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  Who doesn’t love a nuthatch?  These cute little birds are the ones that can climb down tree trunks head first as well as up! They are common visitors to backyard bird feeders where they enjoy sunflower seeds, suet and peanuts. Their call is an easily distinguished nasally sounding “ank” and love nuts, hence their name.

            The White-breasted is our most conspicuous nuthatch in Connecticut but we also get the Red-Breasted on occasion.  Red-breasted Nuthatches are here some winters but gone others depending upon availability of food supplies, especially seeds from conifer trees.  They do nest in Connecticut and Jim and I even found one nesting within a mile of the store.  But we have only had them at our feeders on a few occasions (they eat mostly insects in the summer so don't often visit feeders during that season). We have very few evergreens in our immediate area and the Red-breasted Nuthatches tend to be found in areas with a lot of conifers.   

            The White-breasted Nuthatch is a small bird (only 5-6") with a slate gray back, white belly and neck with a thin, long bill.  The underside of the tail feathers are chestnut.  They are cavity nesters and occasionally use man-made bird houses. They are found over most of North America in deciduous woods, suburbs and large parks so long as there are enough large trees.  Their diet consists of mostly insects in summer but also seeds, especially in winter when they become much more a part of their diet.  The pair remains together on their nesting grounds throughout the entire year and they may mate for life.  Courtship begins in late winter (much earlier than most other birds found in your backyard).  The nest is built from bark, grasses, hair and feathers usually 15-60 feet above ground.  The clutch is usually 5-9 eggs, white spotted with reddish brown.  Incubation lasts 12-14 days.  Both parents feed the young and they have only one brood per year.  We were fortunate enough this spring to find a nesting pair on one of our birdwalks along the bike path in Hamden.  They also have a “roost” hole that they use all winter to keep warm.

              Both the Red-breasted and White-breasted Nuthatches spread secretions from the tree or crushed insects and mud around the entrance to the nest - probably to discourage predators.  The nuthatches fly directly into the cavity without stopping first so they don’t get these secretions on their feathers.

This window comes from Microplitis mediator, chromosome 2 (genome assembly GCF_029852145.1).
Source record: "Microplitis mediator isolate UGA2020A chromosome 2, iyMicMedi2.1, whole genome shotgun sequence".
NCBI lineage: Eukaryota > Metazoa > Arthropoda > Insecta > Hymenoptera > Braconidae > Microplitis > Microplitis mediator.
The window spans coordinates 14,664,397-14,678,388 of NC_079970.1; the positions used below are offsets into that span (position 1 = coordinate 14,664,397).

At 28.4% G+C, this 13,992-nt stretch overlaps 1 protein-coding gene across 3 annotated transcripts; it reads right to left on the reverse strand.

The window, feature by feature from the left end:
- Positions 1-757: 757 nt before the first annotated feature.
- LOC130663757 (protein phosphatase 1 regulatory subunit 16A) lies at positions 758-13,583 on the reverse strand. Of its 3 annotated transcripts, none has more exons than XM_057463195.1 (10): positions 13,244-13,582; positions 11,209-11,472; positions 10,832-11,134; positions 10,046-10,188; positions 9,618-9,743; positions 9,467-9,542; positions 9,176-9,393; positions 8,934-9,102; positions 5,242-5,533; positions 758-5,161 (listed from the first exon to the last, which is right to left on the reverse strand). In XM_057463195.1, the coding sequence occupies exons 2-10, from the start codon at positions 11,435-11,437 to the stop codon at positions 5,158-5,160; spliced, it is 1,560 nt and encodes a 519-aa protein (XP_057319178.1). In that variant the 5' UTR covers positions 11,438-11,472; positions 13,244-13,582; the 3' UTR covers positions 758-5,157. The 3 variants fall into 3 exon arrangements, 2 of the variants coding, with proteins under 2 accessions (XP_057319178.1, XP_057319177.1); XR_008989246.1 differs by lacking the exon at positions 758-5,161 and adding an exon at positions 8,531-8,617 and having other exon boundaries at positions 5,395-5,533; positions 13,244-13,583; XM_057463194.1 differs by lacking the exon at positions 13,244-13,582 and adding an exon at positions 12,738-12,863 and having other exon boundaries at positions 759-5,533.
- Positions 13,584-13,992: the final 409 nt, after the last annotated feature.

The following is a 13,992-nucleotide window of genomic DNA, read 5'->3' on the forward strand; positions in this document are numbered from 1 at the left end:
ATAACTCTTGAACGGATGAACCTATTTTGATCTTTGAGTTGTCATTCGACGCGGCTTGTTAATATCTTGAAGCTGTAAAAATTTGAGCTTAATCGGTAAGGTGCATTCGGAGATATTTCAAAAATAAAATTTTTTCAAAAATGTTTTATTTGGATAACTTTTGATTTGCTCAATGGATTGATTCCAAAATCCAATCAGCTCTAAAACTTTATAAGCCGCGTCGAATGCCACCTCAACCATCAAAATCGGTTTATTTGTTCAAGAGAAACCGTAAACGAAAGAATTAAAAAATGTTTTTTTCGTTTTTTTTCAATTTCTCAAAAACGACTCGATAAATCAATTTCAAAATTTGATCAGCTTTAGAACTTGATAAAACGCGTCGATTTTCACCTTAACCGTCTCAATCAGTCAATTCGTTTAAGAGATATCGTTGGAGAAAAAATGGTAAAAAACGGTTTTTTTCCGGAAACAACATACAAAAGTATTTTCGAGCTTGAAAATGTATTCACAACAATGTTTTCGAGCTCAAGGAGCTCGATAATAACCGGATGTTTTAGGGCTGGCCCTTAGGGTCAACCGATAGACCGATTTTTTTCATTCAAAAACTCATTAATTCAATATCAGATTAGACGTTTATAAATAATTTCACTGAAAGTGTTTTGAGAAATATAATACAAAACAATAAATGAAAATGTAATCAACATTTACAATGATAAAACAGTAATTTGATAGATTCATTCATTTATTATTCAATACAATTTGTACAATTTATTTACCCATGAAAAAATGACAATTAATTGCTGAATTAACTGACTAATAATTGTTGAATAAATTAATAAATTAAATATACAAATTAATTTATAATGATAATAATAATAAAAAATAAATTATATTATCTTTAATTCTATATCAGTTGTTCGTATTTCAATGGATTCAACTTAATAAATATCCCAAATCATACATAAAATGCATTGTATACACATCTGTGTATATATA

The Red-breasted Nuthatch is a bit smaller than the White-breasted, has a dark line through the eye, is rusty red on the breast and belly and slate gray on the back.  It also walks up and down tree trunks and along branches like it’s cousin.  They use a cavity in a tree made from a woodpecker or a natural hole but rarely use man-made birdhouses.  The nest cavity is lined with soft grass, moss, bark fibers and feathers, and usually contains 5-6 eggs that are white spotted with reddish-brown.  The female incubates the eggs and the male brings her food while she is on the nest.  Both parents feed the young and they have only one brood per year.

            You probably get the White-breasted Nuthatch at your feeders so long as you have sunflower seed in your feeder, but if you want to give them a treat try some shelled peanuts.  You can either mix them in with your regular seed or place them in a tray feeder or a special "peanut" feeder.



White-breasted Nuthatch     ©


Pinecone Treats!


A few large Pinecones

3/4 Cup Chunky Peanut Butter

1/4 Cup Cornmeal

1 Cup Mixed Bird Seed

(You may add dried fruit and other nuts to the bird seed mixture as well)

Mix the peanut butter and cornmeal together.  Spread onto pinecones.  Dredge the pinecone in the seed mixture.  Hang outdoors with twine for the birds (nuthatches, woodpeckers, chickadees, jays and of course the furry critters) to enjoy!

Red-breasted Nuthatch ©



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